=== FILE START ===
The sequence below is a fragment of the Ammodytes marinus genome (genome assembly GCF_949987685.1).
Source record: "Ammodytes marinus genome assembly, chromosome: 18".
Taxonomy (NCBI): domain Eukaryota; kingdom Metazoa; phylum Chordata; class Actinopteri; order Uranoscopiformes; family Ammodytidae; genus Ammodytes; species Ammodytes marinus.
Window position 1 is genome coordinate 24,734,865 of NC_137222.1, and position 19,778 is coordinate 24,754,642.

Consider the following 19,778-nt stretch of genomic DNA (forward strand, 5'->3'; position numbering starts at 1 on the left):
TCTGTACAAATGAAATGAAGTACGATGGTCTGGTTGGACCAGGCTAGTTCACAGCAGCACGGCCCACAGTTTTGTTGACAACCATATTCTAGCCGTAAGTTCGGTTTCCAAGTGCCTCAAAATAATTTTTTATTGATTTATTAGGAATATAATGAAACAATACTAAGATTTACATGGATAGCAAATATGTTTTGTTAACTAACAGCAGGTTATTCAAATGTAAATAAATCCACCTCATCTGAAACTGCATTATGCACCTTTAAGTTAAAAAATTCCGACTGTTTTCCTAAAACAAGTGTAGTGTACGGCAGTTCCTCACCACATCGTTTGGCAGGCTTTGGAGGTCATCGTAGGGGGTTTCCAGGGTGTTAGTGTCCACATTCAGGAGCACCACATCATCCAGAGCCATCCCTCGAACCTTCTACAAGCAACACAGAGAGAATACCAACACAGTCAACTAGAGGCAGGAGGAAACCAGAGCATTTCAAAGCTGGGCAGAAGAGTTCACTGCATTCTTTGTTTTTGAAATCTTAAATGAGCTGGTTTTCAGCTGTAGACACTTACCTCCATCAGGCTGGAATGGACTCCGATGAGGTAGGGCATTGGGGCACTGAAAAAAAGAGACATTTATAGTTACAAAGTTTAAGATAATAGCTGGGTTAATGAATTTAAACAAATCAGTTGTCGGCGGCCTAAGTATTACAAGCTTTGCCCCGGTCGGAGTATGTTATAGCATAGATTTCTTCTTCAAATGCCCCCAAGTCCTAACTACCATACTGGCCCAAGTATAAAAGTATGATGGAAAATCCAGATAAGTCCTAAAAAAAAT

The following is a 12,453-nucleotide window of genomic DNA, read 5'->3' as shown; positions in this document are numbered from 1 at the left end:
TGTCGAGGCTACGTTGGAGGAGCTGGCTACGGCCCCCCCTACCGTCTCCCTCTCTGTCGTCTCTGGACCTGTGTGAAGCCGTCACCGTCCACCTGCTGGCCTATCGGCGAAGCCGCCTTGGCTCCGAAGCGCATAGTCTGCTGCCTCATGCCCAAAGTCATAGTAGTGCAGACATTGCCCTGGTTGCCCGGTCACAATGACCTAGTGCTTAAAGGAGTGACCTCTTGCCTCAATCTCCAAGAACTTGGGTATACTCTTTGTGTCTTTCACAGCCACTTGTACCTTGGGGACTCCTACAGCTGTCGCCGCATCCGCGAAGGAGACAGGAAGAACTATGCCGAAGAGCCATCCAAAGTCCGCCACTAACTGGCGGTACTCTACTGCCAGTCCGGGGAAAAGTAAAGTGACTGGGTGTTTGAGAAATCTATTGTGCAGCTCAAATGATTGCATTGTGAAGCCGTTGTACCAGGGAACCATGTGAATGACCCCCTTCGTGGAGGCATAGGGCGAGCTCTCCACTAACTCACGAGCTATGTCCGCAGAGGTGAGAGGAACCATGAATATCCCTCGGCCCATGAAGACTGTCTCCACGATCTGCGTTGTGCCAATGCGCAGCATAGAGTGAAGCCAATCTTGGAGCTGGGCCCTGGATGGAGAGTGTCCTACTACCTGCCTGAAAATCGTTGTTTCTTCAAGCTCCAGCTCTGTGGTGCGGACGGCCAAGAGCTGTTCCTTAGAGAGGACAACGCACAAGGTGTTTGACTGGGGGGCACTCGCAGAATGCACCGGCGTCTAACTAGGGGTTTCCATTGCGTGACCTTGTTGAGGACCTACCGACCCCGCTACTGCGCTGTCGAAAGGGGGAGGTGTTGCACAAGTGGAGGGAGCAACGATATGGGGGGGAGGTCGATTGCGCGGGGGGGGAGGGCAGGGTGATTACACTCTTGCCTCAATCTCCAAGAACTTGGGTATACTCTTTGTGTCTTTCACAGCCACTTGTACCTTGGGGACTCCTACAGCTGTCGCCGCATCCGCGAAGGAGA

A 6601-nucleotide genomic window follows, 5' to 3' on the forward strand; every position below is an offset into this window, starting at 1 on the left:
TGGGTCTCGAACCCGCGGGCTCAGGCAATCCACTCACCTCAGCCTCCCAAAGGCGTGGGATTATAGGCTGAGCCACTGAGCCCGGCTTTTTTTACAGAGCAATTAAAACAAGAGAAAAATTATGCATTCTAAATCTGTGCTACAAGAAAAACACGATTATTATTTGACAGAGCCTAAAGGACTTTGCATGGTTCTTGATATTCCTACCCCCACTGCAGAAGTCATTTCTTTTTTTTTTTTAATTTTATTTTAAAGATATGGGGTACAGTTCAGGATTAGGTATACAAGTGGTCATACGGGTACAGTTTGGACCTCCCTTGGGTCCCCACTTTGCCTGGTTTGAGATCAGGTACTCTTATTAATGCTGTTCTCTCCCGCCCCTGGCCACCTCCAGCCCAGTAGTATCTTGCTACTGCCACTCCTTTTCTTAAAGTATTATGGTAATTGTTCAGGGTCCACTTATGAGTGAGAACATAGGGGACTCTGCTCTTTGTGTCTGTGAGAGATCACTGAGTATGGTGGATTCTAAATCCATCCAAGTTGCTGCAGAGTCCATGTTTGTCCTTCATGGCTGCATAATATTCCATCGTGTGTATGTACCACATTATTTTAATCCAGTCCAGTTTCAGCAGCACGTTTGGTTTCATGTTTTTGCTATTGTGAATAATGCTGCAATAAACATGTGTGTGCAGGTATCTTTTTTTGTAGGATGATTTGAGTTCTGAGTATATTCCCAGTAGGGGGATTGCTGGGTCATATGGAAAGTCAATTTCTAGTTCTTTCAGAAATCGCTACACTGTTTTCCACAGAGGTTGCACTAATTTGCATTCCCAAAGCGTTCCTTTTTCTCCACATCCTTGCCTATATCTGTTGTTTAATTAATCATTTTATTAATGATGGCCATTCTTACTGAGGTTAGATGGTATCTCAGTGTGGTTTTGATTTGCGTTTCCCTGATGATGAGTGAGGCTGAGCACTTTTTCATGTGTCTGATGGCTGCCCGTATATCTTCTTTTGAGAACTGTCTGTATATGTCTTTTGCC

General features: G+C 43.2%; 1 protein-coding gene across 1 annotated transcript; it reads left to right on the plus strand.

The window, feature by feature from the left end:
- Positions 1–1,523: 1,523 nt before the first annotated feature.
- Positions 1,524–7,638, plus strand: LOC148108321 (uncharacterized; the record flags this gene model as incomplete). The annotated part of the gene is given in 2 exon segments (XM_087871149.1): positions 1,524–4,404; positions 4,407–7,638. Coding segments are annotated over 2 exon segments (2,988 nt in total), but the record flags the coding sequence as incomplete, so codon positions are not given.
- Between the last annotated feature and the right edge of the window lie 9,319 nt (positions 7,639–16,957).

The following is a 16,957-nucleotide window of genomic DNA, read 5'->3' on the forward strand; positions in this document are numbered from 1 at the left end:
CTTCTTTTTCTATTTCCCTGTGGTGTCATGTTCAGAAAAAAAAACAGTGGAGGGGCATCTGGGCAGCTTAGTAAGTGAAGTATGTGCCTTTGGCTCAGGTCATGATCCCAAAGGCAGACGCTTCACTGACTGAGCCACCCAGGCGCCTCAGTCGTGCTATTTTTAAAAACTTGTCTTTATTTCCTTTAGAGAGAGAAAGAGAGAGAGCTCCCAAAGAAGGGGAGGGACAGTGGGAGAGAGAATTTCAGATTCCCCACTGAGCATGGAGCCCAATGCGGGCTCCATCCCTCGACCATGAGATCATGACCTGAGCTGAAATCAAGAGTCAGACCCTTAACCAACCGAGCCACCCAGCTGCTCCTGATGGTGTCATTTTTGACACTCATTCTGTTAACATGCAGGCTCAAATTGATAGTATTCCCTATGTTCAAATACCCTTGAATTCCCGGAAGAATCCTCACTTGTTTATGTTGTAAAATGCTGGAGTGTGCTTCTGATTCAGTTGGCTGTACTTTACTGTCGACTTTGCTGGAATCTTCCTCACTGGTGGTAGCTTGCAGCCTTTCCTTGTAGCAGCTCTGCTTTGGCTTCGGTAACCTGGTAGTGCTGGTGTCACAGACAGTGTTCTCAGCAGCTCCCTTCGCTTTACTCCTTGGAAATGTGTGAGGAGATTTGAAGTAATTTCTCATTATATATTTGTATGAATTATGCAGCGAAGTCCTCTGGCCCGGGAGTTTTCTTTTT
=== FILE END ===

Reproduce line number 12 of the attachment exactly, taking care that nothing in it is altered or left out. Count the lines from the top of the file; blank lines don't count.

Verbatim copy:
The window, feature by feature from the left end: